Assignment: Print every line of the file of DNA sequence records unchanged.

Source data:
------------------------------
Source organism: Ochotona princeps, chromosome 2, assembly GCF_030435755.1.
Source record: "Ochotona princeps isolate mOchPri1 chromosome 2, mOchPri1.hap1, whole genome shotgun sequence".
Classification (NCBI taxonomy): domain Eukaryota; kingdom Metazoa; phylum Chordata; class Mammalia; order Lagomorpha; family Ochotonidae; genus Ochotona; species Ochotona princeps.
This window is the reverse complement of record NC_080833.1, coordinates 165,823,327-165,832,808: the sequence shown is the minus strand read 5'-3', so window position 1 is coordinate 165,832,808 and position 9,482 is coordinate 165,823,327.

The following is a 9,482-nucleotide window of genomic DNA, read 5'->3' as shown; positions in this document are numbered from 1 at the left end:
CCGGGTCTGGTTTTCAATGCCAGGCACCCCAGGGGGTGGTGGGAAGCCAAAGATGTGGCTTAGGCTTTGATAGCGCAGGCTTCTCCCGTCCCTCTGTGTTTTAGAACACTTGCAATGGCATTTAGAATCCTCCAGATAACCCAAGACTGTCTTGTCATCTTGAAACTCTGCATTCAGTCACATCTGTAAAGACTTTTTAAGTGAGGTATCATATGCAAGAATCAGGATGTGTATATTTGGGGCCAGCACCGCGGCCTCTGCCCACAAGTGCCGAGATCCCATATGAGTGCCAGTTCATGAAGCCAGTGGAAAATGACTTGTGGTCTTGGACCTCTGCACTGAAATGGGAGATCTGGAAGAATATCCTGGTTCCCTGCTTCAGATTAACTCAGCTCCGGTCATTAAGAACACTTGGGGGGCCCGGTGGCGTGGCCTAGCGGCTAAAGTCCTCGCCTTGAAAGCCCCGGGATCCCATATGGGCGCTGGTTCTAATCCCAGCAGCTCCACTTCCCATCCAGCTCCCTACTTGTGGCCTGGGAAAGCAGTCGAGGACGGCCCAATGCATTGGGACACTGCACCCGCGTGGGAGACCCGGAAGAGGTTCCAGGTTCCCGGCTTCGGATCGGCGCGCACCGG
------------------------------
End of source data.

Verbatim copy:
Source organism: Ochotona princeps, chromosome 2, assembly GCF_030435755.1.
Source record: "Ochotona princeps isolate mOchPri1 chromosome 2, mOchPri1.hap1, whole genome shotgun sequence".
Classification (NCBI taxonomy): domain Eukaryota; kingdom Metazoa; phylum Chordata; class Mammalia; order Lagomorpha; family Ochotonidae; genus Ochotona; species Ochotona princeps.
This window is the reverse complement of record NC_080833.1, coordinates 165,823,327-165,832,808: the sequence shown is the minus strand read 5'-3', so window position 1 is coordinate 165,832,808 and position 9,482 is coordinate 165,823,327.

The following is a 9,482-nucleotide window of genomic DNA, read 5'->3' as shown; positions in this document are numbered from 1 at the left end:
CCGGGTCTGGTTTTCAATGCCAGGCACCCCAGGGGGTGGTGGGAAGCCAAAGATGTGGCTTAGGCTTTGATAGCGCAGGCTTCTCCCGTCCCTCTGTGTTTTAGAACACTTGCAATGGCATTTAGAATCCTCCAGATAACCCAAGACTGTCTTGTCATCTTGAAACTCTGCATTCAGTCACATCTGTAAAGACTTTTTAAGTGAGGTATCATATGCAAGAATCAGGATGTGTATATTTGGGGCCAGCACCGCGGCCTCTGCCCACAAGTGCCGAGATCCCATATGAGTGCCAGTTCATGAAGCCAGTGGAAAATGACTTGTGGTCTTGGACCTCTGCACTGAAATGGGAGATCTGGAAGAATATCCTGGTTCCCTGCTTCAGATTAACTCAGCTCCGGTCATTAAGAACACTTGGGGGGCCCGGTGGCGTGGCCTAGCGGCTAAAGTCCTCGCCTTGAAAGCCCCGGGATCCCATATGGGCGCTGGTTCTAATCCCAGCAGCTCCACTTCCCATCCAGCTCCCTACTTGTGGCCTGGGAAAGCAGTCGAGGACGGCCCAATGCATTGGGACACTGCACCCGCGTGGGAGACCCGGAAGAGGTTCCAGGTTCCCGGCTTCGGATCGGCGCGCACCGG